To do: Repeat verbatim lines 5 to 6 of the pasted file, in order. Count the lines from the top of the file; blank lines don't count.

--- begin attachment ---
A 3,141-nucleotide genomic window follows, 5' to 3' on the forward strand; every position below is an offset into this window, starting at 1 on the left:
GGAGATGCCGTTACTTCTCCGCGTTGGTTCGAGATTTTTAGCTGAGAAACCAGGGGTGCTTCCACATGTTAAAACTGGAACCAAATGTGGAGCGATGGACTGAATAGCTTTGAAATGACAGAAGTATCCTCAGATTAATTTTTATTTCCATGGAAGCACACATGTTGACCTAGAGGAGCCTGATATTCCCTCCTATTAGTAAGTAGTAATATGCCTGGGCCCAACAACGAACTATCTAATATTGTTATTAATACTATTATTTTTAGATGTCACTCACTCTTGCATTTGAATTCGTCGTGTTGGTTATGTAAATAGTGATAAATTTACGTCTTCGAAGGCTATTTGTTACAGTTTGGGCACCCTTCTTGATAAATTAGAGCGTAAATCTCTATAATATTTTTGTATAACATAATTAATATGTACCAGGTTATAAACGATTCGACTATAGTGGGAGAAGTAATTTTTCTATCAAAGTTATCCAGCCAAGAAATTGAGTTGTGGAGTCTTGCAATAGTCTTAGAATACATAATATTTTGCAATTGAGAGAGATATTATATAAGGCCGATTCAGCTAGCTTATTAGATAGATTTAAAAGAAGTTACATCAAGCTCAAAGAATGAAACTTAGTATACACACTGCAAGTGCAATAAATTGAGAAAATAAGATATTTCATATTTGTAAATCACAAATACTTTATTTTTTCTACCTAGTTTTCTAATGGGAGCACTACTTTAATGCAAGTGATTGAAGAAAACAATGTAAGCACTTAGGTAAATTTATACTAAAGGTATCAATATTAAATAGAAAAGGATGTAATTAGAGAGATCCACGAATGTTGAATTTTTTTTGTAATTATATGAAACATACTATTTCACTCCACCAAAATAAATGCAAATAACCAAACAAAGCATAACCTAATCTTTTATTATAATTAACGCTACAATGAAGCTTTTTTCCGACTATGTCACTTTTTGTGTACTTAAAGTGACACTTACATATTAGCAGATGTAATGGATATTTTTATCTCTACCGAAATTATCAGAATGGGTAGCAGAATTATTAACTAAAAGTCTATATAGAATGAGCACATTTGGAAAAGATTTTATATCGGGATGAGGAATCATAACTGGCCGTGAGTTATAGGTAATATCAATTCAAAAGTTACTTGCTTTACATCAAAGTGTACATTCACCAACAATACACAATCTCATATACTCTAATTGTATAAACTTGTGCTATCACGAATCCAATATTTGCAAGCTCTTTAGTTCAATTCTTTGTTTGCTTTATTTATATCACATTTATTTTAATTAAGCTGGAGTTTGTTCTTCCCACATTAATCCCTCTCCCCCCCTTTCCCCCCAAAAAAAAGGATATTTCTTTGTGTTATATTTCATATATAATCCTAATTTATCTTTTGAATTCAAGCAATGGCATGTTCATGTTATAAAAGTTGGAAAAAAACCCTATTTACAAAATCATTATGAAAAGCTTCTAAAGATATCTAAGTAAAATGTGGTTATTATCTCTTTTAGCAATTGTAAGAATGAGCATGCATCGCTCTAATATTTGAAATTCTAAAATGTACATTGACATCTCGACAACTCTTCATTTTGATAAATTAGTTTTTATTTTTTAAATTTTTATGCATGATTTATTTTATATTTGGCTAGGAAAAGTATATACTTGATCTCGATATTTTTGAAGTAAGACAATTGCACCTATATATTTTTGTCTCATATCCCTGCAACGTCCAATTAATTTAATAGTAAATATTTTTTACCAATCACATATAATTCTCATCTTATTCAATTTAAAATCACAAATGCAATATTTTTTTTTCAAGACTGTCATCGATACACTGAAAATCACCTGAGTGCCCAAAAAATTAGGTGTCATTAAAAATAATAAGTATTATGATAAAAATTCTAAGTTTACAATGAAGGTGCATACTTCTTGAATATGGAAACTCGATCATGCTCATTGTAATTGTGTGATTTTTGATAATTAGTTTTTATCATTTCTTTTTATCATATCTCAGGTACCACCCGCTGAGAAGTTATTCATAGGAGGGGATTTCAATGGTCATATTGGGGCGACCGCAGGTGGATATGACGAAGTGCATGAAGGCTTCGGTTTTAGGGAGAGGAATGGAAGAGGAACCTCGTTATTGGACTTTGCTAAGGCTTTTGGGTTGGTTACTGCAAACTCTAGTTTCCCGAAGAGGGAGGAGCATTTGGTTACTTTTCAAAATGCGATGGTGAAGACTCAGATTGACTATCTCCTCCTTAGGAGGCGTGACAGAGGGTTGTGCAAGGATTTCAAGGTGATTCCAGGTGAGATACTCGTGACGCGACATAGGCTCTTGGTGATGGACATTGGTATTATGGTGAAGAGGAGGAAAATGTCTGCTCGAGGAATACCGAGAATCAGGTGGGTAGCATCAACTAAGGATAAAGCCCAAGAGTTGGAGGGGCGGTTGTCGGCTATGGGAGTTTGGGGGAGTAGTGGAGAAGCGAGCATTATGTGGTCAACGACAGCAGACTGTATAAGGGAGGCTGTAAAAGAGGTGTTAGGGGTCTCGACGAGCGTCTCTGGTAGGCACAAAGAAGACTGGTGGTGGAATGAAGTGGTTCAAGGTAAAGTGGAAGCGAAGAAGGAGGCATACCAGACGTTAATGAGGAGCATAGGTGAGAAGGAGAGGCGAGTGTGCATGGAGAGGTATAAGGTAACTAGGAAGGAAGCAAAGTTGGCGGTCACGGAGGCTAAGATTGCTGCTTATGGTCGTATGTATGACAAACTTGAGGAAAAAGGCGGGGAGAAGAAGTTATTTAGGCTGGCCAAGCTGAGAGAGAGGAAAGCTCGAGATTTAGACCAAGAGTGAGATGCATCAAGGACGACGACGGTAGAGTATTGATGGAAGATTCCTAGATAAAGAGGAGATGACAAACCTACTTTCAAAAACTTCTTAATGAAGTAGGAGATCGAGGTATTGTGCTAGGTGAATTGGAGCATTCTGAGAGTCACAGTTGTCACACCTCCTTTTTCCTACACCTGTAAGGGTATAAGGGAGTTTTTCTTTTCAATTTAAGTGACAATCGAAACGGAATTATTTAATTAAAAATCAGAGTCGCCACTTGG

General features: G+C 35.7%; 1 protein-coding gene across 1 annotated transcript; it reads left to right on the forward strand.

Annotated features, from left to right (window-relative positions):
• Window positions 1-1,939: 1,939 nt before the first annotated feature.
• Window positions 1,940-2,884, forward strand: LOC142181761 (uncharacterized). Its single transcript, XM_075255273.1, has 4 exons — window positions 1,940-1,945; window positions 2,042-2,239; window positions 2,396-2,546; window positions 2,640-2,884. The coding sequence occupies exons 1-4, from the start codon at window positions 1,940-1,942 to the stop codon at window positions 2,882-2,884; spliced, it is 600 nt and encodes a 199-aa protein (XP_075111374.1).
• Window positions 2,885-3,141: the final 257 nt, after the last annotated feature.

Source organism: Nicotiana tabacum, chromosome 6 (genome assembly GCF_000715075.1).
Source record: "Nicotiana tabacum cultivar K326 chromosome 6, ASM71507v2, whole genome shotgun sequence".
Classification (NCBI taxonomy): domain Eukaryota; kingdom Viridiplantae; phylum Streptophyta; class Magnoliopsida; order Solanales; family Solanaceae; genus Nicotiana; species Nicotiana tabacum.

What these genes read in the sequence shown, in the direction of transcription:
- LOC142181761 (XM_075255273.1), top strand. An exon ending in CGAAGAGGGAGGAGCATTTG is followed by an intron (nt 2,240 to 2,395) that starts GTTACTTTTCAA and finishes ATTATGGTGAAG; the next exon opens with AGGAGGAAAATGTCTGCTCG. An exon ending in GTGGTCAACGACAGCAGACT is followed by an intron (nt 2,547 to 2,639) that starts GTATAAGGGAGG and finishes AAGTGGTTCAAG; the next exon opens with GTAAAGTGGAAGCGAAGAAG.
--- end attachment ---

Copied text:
• Window positions 1-1,939: 1,939 nt before the first annotated feature.
• Window positions 1,940-2,884, forward strand: LOC142181761 (uncharacterized). Its single transcript, XM_075255273.1, has 4 exons — window positions 1,940-1,945; window positions 2,042-2,239; window positions 2,396-2,546; window positions 2,640-2,884. The coding sequence occupies exons 1-4, from the start codon at window positions 1,940-1,942 to the stop codon at window positions 2,882-2,884; spliced, it is 600 nt and encodes a 199-aa protein (XP_075111374.1).